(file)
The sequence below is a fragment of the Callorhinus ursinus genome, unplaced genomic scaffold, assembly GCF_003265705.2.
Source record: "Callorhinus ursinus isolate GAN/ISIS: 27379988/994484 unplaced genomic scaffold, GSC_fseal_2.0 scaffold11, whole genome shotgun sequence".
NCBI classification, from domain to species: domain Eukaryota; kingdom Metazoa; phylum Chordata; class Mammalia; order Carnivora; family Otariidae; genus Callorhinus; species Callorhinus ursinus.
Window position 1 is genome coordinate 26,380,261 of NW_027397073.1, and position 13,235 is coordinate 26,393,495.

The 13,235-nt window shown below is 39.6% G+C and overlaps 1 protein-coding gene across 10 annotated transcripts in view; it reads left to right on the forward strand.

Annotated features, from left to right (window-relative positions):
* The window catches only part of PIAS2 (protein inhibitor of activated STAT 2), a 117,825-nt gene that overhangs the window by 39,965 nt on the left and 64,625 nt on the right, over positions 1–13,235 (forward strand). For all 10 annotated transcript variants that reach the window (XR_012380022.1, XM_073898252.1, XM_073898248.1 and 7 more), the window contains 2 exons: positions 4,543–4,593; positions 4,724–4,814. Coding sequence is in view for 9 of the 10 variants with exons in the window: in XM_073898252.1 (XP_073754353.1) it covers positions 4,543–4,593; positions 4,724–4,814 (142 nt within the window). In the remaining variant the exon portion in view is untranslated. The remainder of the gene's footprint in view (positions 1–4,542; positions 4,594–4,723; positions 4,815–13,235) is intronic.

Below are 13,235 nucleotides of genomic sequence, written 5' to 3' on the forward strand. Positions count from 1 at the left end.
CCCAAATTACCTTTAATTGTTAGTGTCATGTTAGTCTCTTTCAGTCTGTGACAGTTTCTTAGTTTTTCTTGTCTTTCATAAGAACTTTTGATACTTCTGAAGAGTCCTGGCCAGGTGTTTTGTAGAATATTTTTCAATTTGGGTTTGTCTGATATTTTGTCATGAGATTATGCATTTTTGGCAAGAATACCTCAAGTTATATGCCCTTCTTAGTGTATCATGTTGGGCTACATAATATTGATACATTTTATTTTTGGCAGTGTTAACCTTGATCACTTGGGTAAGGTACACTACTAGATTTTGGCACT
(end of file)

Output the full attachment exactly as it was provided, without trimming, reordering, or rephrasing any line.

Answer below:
The sequence below is a fragment of the Callorhinus ursinus genome, unplaced genomic scaffold, assembly GCF_003265705.2.
Source record: "Callorhinus ursinus isolate GAN/ISIS: 27379988/994484 unplaced genomic scaffold, GSC_fseal_2.0 scaffold11, whole genome shotgun sequence".
NCBI classification, from domain to species: domain Eukaryota; kingdom Metazoa; phylum Chordata; class Mammalia; order Carnivora; family Otariidae; genus Callorhinus; species Callorhinus ursinus.
Window position 1 is genome coordinate 26,380,261 of NW_027397073.1, and position 13,235 is coordinate 26,393,495.

The 13,235-nt window shown below is 39.6% G+C and overlaps 1 protein-coding gene across 10 annotated transcripts in view; it reads left to right on the forward strand.

Annotated features, from left to right (window-relative positions):
* The window catches only part of PIAS2 (protein inhibitor of activated STAT 2), a 117,825-nt gene that overhangs the window by 39,965 nt on the left and 64,625 nt on the right, over positions 1–13,235 (forward strand). For all 10 annotated transcript variants that reach the window (XR_012380022.1, XM_073898252.1, XM_073898248.1 and 7 more), the window contains 2 exons: positions 4,543–4,593; positions 4,724–4,814. Coding sequence is in view for 9 of the 10 variants with exons in the window: in XM_073898252.1 (XP_073754353.1) it covers positions 4,543–4,593; positions 4,724–4,814 (142 nt within the window). In the remaining variant the exon portion in view is untranslated. The remainder of the gene's footprint in view (positions 1–4,542; positions 4,594–4,723; positions 4,815–13,235) is intronic.

Below are 13,235 nucleotides of genomic sequence, written 5' to 3' on the forward strand. Positions count from 1 at the left end.
CCCAAATTACCTTTAATTGTTAGTGTCATGTTAGTCTCTTTCAGTCTGTGACAGTTTCTTAGTTTTTCTTGTCTTTCATAAGAACTTTTGATACTTCTGAAGAGTCCTGGCCAGGTGTTTTGTAGAATATTTTTCAATTTGGGTTTGTCTGATATTTTGTCATGAGATTATGCATTTTTGGCAAGAATACCTCAAGTTATATGCCCTTCTTAGTGTATCATGTTGGGCTACATAATATTGATACATTTTATTTTTGGCAGTGTTAACCTTGATCACTTGGGTAAGGTACACTACTAGATTTTGGCACT